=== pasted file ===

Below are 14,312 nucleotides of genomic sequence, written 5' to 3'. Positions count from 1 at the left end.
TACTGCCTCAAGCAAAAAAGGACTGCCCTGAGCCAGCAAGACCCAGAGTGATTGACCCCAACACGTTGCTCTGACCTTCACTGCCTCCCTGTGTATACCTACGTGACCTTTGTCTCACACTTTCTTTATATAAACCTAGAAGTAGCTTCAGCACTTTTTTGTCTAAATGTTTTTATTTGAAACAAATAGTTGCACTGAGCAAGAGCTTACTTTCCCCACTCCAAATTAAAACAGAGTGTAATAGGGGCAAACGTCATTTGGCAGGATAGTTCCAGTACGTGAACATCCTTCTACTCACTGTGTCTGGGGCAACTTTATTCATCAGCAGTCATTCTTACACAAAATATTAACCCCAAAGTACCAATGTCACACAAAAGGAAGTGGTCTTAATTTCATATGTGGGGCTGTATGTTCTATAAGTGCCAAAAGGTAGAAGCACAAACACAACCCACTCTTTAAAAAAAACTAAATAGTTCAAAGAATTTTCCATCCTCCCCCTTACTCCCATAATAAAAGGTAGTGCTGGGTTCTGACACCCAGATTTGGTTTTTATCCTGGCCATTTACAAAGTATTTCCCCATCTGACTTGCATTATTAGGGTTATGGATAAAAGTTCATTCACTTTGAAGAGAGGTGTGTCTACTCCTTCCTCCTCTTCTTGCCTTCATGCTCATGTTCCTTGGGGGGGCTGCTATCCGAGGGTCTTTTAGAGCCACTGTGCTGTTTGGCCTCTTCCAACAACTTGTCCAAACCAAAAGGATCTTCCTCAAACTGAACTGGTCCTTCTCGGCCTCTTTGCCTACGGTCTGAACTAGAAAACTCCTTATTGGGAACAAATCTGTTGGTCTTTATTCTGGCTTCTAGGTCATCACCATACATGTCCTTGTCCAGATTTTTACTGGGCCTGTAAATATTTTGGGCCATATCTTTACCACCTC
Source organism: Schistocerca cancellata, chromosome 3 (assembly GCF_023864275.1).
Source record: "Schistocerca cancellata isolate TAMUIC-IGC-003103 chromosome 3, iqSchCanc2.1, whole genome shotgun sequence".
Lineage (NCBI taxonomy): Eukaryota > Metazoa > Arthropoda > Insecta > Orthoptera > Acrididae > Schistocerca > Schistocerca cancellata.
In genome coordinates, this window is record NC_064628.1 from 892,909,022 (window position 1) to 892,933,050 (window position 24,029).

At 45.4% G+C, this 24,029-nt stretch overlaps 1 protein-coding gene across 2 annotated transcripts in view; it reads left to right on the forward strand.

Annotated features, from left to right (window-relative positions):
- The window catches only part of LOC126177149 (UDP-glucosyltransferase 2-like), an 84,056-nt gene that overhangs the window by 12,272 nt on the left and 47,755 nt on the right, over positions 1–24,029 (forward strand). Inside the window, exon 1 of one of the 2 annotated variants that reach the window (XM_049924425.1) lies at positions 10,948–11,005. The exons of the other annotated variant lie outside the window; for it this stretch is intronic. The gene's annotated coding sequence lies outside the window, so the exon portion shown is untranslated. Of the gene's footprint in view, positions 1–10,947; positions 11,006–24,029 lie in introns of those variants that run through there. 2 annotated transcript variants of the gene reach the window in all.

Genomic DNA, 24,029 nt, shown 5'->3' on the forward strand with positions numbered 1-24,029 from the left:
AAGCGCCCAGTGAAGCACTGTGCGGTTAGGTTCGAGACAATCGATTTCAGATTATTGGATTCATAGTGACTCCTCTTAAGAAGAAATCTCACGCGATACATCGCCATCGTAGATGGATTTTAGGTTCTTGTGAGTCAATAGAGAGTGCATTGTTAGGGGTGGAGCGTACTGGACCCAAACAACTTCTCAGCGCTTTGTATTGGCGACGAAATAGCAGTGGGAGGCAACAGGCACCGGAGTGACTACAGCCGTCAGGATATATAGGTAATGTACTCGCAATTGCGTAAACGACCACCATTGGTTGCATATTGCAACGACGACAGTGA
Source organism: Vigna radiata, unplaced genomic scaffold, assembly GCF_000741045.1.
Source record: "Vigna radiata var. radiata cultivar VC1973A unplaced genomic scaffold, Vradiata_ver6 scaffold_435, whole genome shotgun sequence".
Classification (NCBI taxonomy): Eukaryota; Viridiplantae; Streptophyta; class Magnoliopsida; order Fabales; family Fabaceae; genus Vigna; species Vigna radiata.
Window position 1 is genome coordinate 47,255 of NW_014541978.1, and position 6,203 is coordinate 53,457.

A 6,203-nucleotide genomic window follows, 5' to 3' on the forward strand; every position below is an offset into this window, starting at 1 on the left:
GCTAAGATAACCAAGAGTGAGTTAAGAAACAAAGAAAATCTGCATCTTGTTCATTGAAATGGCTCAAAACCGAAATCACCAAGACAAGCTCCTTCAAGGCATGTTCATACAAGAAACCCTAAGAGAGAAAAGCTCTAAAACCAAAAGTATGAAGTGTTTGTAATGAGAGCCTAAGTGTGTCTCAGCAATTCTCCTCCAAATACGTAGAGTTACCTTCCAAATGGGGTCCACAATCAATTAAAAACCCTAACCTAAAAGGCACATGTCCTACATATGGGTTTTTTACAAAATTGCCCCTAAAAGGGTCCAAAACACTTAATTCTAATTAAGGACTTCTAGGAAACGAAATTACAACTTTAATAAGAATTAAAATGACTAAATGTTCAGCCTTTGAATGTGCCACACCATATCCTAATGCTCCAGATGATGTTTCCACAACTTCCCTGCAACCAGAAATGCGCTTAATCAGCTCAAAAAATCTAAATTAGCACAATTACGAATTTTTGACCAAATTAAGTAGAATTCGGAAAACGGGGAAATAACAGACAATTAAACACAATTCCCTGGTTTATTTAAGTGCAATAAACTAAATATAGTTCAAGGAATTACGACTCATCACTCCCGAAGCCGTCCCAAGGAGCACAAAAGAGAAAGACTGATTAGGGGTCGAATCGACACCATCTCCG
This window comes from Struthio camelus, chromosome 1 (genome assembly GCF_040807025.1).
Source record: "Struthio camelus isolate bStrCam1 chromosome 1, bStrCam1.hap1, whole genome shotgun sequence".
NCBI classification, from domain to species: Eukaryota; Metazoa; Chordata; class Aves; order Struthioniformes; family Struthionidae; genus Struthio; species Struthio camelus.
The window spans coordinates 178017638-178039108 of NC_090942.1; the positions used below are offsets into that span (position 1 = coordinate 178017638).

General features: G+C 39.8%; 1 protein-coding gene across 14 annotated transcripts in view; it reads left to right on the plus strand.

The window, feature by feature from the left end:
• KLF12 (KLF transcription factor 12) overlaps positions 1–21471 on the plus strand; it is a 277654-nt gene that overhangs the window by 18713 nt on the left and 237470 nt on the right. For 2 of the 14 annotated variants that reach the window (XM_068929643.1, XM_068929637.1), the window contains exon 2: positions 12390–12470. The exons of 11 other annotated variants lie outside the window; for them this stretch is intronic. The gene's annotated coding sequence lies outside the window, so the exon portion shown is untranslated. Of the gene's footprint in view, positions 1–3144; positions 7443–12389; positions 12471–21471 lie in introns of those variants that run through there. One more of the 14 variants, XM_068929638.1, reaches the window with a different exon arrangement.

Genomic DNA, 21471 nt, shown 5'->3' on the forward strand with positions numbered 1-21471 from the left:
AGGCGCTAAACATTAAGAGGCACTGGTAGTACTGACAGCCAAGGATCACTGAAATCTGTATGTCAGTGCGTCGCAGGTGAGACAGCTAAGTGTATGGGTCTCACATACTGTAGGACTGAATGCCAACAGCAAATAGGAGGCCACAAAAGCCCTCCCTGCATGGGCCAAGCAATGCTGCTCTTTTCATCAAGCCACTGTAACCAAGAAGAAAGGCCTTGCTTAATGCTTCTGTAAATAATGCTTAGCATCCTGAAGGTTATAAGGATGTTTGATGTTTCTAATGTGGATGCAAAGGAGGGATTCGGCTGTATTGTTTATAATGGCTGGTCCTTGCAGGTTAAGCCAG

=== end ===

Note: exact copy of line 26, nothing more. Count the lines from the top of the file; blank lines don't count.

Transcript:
AGGCGCTAAACATTAAGAGGCACTGGTAGTACTGACAGCCAAGGATCACTGAAATCTGTATGTCAGTGCGTCGCAGGTGAGACAGCTAAGTGTATGGGTCTCACATACTGTAGGACTGAATGCCAACAGCAAATAGGAGGCCACAAAAGCCCTCCCTGCATGGGCCAAGCAATGCTGCTCTTTTCATCAAGCCACTGTAACCAAGAAGAAAGGCCTTGCTTAATGCTTCTGTAAATAATGCTTAGCATCCTGAAGGTTATAAGGATGTTTGATGTTTCTAATGTGGATGCAAAGGAGGGATTCGGCTGTATTGTTTATAATGGCTGGTCCTTGCAGGTTAAGCCAG